The blog I Speak of Dreams reports on a Neurologica study about "Modifying the brain activation of poor readers during sentence comprehension with extended remedial instruction". ScienceDaily reports that "A new Carnegie Mellon University brain imaging study of dyslexic students and other poor readers shows that the brain can permanently rewire itself and overcome reading deficits, if students are given 100 hours of intensive remedial instruction." Promising stuff!

We learned from the Everybody Wins! blog about ", a new, free educational / entertainment website for kids ... which is creating the magic of "story time" to an audience around the world. The site stars actress Kathy Kinney, who played Mimi on "The Drew Carey Show," as Mrs. P, an adventurous, funny Irishwoman with a passion for books and reading.  From beside the crackling fire of her Magic Library, Mrs. P reads classic children's stories and gives kids a chance to read along with her through a special subtitle option."  

RebekahC at Ready Set Read Reviews writes about the Cheerios Spoonful of Stories program, in which General Mills puts children's books into Cheerios boxes. Rebekah says: "whether or not you're a big fan of the plain Cheerios themselves (I'm not. I prefer the Honeynut kind myself.), why not go out and pick up a couple of boxes now. If your kids are anything like mine they see the prizes/toys shown on a cereal box and are jumping crazy to get them. Why not indulge them this time, and get a prize that will keep on giving for years to come through strengthened language skills, literary skills, etc?!" She also has this year's list of books. Whatever makes reading fun, I say.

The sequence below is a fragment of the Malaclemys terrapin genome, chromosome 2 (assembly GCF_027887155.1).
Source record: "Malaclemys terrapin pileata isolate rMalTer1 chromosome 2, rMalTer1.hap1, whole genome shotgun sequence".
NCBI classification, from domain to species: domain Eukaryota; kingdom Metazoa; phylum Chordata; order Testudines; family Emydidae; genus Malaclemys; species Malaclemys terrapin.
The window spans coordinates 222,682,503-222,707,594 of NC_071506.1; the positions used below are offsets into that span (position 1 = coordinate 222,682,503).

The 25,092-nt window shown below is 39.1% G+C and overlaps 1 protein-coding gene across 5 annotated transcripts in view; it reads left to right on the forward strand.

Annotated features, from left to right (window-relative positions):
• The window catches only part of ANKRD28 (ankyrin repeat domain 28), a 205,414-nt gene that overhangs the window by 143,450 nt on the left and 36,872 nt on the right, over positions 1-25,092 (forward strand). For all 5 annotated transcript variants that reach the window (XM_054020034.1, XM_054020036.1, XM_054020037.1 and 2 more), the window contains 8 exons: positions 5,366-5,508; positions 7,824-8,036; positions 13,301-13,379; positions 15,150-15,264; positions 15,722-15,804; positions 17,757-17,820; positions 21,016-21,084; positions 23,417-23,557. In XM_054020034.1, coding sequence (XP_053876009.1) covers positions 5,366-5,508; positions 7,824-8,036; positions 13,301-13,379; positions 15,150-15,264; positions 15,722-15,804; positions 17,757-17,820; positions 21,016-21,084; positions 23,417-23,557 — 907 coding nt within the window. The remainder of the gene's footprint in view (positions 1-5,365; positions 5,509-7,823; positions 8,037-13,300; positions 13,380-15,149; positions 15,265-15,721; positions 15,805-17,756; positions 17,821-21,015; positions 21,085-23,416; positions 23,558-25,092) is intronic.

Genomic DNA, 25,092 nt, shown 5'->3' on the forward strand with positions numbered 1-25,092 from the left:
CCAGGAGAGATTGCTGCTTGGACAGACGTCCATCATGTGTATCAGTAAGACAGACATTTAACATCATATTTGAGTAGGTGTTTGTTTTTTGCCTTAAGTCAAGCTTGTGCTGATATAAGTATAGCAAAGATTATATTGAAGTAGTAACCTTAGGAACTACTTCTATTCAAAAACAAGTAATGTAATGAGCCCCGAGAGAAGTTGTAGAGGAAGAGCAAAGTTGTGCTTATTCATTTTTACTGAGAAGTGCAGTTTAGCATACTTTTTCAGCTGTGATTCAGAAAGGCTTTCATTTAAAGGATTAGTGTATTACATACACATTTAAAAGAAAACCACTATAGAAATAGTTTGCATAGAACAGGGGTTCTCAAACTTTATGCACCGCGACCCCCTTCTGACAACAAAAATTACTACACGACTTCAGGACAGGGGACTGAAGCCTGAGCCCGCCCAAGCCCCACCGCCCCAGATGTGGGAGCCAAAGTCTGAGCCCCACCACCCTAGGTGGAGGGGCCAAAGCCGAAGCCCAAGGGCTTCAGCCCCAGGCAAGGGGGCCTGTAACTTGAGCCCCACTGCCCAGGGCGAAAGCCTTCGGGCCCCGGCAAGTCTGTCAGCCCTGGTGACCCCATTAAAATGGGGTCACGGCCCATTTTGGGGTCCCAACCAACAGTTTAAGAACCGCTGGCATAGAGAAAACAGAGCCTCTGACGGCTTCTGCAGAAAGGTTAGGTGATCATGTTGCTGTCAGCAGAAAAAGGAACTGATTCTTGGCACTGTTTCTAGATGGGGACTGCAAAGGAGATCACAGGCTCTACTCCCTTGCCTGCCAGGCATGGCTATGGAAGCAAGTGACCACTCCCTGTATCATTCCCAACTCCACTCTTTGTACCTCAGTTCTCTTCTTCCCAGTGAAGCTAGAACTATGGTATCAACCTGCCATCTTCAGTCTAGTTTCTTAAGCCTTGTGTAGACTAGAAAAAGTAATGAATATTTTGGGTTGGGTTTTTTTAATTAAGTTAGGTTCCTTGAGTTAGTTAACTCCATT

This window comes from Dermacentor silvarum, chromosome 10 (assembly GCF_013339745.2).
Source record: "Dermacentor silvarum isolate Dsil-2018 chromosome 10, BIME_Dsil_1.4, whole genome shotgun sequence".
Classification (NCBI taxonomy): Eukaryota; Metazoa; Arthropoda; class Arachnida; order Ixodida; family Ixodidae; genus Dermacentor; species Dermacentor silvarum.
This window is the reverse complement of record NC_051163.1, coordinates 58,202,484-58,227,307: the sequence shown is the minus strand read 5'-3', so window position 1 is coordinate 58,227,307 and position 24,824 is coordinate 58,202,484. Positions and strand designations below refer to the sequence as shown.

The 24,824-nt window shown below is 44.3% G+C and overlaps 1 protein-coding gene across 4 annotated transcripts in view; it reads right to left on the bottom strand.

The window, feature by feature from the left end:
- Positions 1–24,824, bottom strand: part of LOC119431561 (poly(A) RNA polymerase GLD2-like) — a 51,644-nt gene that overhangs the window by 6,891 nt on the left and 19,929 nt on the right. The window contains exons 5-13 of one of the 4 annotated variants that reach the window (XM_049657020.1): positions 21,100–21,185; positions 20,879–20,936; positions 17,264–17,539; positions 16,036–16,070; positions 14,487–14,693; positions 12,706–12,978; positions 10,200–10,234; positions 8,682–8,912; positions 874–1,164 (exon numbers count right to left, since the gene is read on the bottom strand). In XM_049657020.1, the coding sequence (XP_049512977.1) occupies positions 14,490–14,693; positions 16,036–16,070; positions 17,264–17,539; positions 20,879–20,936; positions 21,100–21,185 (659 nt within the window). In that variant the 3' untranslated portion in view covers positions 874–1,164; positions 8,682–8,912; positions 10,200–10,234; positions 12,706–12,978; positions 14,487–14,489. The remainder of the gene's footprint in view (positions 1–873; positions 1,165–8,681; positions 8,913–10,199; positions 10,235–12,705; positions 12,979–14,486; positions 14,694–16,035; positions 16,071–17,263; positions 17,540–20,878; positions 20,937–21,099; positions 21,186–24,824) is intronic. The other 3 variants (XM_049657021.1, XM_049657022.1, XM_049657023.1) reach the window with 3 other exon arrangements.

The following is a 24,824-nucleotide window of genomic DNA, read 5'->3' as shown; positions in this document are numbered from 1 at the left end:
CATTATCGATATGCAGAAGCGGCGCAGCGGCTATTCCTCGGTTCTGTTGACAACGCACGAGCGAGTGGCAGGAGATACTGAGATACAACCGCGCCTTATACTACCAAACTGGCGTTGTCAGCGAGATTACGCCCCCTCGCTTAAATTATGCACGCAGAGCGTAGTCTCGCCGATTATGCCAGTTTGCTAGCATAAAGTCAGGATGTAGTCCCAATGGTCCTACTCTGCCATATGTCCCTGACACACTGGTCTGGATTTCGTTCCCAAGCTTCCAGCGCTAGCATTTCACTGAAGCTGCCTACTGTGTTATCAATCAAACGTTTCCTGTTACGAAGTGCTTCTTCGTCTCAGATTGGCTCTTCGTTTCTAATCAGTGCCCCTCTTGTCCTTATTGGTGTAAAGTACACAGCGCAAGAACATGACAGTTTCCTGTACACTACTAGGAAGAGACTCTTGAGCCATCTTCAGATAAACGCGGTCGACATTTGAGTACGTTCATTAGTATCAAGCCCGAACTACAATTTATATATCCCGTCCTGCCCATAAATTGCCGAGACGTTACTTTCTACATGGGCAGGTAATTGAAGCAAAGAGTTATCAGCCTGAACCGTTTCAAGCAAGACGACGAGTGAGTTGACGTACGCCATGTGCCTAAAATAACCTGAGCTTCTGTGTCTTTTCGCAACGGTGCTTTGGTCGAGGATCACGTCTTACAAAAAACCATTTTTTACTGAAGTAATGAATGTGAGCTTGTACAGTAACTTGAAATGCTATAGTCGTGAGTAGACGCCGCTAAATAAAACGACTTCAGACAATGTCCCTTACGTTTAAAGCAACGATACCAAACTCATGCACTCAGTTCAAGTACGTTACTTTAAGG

According to a recent news release, the Toys for Tots literacy program is kicking into gear for the holiday season. "Launched in March of this year, the Toys for Tots Literacy Program is a year-round initiative offering our nation's most economically disadvantaged children the ability to compete academically and to succeed in life by providing them direct access to books and educational resources that will enhance their ability to read and to communicate effectively." The UPS Store and Mailboxes Etc. will be selling donation cards for the rest of the year.

Pbskids According to another press release, a "Nonpartisan Research and Advocacy Group for the Well Being of Children Cites PBS as Model of Successful Educational and Non-Violent Programming".

Paul C at the TLTT Cyber Cafe (from Think Literacy Team Teachers) shares children's books for high school read-alouds. Paul says that "Several posts to First Class reveal the power of reading children's books to build literacy skills in cross curricular high school classrooms", and includes several examples. How cool is that?